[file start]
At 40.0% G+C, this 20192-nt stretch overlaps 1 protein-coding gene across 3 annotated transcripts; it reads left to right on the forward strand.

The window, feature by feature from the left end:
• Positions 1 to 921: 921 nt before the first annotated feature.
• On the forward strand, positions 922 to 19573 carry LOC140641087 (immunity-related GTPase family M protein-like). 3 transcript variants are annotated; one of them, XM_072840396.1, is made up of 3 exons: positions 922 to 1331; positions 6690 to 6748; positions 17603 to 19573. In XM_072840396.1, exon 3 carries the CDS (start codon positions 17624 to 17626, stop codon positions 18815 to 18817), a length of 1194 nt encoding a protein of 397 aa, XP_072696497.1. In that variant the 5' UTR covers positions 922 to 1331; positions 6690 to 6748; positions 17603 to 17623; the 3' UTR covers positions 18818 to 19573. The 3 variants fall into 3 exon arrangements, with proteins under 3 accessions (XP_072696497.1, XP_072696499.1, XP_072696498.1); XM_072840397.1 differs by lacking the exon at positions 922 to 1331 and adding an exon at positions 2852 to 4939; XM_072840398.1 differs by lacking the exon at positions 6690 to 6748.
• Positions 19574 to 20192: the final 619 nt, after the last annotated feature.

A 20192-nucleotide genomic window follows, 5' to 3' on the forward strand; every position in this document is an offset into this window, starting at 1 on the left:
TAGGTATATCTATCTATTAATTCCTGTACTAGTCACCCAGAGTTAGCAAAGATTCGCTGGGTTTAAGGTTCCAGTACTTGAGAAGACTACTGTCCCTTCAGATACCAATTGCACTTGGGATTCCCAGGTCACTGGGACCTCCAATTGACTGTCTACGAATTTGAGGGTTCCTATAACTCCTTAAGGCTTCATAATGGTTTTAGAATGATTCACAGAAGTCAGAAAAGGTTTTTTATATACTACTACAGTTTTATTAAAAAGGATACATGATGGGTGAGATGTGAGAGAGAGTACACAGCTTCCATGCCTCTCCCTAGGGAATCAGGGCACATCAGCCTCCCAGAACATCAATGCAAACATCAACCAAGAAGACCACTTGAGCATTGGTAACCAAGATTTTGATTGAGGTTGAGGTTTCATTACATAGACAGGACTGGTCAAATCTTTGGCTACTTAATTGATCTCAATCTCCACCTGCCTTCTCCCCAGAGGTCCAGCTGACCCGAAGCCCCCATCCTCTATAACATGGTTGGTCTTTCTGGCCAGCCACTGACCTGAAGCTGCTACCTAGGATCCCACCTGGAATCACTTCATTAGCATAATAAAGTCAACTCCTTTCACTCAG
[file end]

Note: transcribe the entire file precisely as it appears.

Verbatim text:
At 40.0% G+C, this 20192-nt stretch overlaps 1 protein-coding gene across 3 annotated transcripts; it reads left to right on the forward strand.

The window, feature by feature from the left end:
• Positions 1 to 921: 921 nt before the first annotated feature.
• On the forward strand, positions 922 to 19573 carry LOC140641087 (immunity-related GTPase family M protein-like). 3 transcript variants are annotated; one of them, XM_072840396.1, is made up of 3 exons: positions 922 to 1331; positions 6690 to 6748; positions 17603 to 19573. In XM_072840396.1, exon 3 carries the CDS (start codon positions 17624 to 17626, stop codon positions 18815 to 18817), a length of 1194 nt encoding a protein of 397 aa, XP_072696497.1. In that variant the 5' UTR covers positions 922 to 1331; positions 6690 to 6748; positions 17603 to 17623; the 3' UTR covers positions 18818 to 19573. The 3 variants fall into 3 exon arrangements, with proteins under 3 accessions (XP_072696497.1, XP_072696499.1, XP_072696498.1); XM_072840397.1 differs by lacking the exon at positions 922 to 1331 and adding an exon at positions 2852 to 4939; XM_072840398.1 differs by lacking the exon at positions 6690 to 6748.
• Positions 19574 to 20192: the final 619 nt, after the last annotated feature.

A 20192-nucleotide genomic window follows, 5' to 3' on the forward strand; every position in this document is an offset into this window, starting at 1 on the left:
TAGGTATATCTATCTATTAATTCCTGTACTAGTCACCCAGAGTTAGCAAAGATTCGCTGGGTTTAAGGTTCCAGTACTTGAGAAGACTACTGTCCCTTCAGATACCAATTGCACTTGGGATTCCCAGGTCACTGGGACCTCCAATTGACTGTCTACGAATTTGAGGGTTCCTATAACTCCTTAAGGCTTCATAATGGTTTTAGAATGATTCACAGAAGTCAGAAAAGGTTTTTTATATACTACTACAGTTTTATTAAAAAGGATACATGATGGGTGAGATGTGAGAGAGAGTACACAGCTTCCATGCCTCTCCCTAGGGAATCAGGGCACATCAGCCTCCCAGAACATCAATGCAAACATCAACCAAGAAGACCACTTGAGCATTGGTAACCAAGATTTTGATTGAGGTTGAGGTTTCATTACATAGACAGGACTGGTCAAATCTTTGGCTACTTAATTGATCTCAATCTCCACCTGCCTTCTCCCCAGAGGTCCAGCTGACCCGAAGCCCCCATCCTCTATAACATGGTTGGTCTTTCTGGCCAGCCACTGACCTGAAGCTGCTACCTAGGATCCCACCTGGAATCACTTCATTAGCATAATAAAGTCAACTCCTTTCACTCAG